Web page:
There is some evidence that links between poor mental health and increased fatigue. Other research links increased physical activity (within an individual’s limits) with improved mental health and energy levels.

I’ve found both of these things to be true and this is where my other long-term health condition comes to the fore. Lymphoedema is a swelling of the arm (or other body area) and in my case it is caused by removal of the lymph nodes in my armpit. About 20% of those who are diagnosed with breast cancer go on to develop lymphoedema, for which there is no cure and for most, management of the condition through Manual Lymphatic Drainage is only available privately.

Like many my lymphoedema is exacerbated by physical activity. I can’t run any more, and this used to be a major stress management tool – I ran on average about 30/40 miles a week every week until 2012. I now need to balance what and how much activity I undertake with the increased pain and suffering I experience when the swelling intensifies in my arm.

Understanding what it means

Having shared my story, what does this mean to you and your organisation? My key message is talk to the person who has the condition. Understanding what it means for them and their attitude to their condition will help you chose the right language to be supportive. For example, I don’t see myself as brave or a survivor and actually find those terms patronising, but I know people who do and are rightly proud of their achievements. Don’t let your interpretation of my condition form your views on what will or won’t help me as everyone experiences and reacts to their condition differently.

The best manager I have ever had accepted my story with no judgement or pity, it was just a fact. Having taken the time to get to know me, she recognised that my desire to deliver results and my focus to achieve my aims can have a negative impact on my health. I put these drivers to ‘achieve’ above my body’s capacity and my well-being. When I use all my energy budget to spin my work plates amazingly there is a personal cost in the following days. My manager used this insight to remind me when to slow down or reprioritise deadlines and was supportive in an unobtrusive way which works for me.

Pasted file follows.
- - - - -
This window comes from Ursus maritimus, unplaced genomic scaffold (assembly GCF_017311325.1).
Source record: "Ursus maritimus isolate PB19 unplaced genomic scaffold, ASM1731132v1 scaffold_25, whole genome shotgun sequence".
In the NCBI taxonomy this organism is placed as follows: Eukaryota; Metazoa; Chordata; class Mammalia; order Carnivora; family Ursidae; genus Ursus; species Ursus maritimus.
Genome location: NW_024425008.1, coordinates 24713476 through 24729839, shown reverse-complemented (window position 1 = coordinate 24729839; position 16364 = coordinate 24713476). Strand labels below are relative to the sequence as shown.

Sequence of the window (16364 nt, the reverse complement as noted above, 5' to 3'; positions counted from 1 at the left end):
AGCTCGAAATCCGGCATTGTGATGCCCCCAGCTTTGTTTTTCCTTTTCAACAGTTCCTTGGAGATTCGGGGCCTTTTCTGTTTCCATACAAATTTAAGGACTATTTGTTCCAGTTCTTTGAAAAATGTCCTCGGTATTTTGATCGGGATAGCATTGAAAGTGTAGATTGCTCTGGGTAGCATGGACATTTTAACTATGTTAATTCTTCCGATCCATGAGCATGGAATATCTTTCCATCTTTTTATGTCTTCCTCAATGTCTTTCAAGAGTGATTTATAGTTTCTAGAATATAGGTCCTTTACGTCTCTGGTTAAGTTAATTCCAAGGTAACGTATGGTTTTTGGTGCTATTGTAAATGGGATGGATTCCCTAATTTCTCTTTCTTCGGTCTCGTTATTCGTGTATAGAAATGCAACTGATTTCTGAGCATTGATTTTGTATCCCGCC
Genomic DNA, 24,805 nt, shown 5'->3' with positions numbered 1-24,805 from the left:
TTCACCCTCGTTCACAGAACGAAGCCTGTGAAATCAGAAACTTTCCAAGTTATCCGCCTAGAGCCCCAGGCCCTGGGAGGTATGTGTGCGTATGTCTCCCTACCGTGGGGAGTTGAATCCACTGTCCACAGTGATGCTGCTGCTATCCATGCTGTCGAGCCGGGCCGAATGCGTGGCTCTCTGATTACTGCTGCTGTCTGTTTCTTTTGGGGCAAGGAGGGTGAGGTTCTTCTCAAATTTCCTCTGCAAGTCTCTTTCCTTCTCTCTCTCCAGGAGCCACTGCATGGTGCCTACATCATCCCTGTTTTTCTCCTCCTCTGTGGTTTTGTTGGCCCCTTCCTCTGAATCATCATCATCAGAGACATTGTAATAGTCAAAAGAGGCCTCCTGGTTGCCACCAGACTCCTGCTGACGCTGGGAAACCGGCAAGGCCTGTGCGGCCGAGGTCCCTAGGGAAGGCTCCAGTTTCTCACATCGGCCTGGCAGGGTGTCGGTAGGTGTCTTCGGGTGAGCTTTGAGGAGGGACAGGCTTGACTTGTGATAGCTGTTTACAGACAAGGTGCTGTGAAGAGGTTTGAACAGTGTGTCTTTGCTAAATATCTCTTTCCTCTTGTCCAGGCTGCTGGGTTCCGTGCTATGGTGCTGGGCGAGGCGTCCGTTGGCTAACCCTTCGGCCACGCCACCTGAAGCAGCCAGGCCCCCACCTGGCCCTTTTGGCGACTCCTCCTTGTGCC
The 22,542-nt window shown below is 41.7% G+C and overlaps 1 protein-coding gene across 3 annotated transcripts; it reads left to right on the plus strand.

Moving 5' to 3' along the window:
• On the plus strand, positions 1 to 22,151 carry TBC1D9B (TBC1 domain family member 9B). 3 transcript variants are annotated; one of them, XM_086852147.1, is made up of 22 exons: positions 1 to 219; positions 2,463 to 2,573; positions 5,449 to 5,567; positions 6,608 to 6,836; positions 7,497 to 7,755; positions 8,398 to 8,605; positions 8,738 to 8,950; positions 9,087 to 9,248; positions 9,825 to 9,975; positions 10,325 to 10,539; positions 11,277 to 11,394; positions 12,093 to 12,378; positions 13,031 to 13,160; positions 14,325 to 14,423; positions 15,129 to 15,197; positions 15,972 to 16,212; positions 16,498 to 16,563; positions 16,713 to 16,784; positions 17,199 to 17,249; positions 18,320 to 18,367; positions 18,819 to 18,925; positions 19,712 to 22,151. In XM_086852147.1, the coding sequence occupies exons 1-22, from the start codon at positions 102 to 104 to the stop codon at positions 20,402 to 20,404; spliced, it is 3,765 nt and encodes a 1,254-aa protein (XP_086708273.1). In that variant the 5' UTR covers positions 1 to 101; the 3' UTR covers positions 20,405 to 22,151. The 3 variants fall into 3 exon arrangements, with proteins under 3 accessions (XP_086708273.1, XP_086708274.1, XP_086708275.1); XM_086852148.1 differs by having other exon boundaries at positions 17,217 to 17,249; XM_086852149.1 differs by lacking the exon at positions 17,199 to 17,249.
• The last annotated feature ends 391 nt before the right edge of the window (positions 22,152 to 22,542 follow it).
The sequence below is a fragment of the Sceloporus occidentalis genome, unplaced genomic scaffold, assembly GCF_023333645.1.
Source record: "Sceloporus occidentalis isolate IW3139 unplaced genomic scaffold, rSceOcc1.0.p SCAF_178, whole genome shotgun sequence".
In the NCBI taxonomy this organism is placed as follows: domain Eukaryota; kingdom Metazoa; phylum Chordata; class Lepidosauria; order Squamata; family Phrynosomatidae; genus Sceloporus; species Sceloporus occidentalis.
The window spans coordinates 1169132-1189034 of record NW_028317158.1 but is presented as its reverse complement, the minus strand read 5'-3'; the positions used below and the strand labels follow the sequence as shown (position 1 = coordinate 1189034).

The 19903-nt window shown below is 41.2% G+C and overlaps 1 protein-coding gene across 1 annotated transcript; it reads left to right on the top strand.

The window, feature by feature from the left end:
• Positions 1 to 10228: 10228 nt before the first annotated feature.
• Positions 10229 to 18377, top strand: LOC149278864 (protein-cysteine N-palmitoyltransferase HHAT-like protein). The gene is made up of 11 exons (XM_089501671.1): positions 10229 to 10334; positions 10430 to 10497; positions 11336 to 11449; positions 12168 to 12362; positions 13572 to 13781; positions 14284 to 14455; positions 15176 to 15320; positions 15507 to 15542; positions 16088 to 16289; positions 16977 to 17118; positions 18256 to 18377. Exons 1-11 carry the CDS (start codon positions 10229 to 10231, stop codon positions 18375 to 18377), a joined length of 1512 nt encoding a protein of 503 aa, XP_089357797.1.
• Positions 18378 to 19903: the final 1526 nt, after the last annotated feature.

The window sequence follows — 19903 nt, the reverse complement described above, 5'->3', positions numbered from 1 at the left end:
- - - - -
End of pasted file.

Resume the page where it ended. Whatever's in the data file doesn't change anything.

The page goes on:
For years I kept my medical condition a secret from my workplaces as I was worried that people would think I wouldn’t be able to perform or deal with the pressure of a stressful job but now I see I had it the wrong way round. I know I can deal with pressure, a fast paced work environment and travelling internationally for work, I just need a little flexibility occasionally. So now I believe that if an organisation doesn’t recognise and value my skills because of a perceived issue then I don’t want to work there. I have the choice to find a positive, supportive and caring employer but I can only do that by being open with them.

Open and honest

If you have a hidden disability, help your line manager to help you by being open and honest so that they can understand you, see the challenges in your life and work with you to help you achieve your peak performance both at home and at work. It’s scary but worth it!

Supporting and reintegrating staff into the workplace as they recover from breast cancer

It is estimated that 600,000 people are currently alive in the UK having been diagnosed with breast cancer. 13% of women said they could no longer carry out their job due to long-term effects caused by their breast cancer diagnosis. In this article, Addie Mitchell, Clinical Nurse Specialist at UK charity, Breast Cancer Now, spoke to SHP about how employers can support staff, following diagnosis.

Click here to find out about Breast Cancer Now’s Moving Forward courses.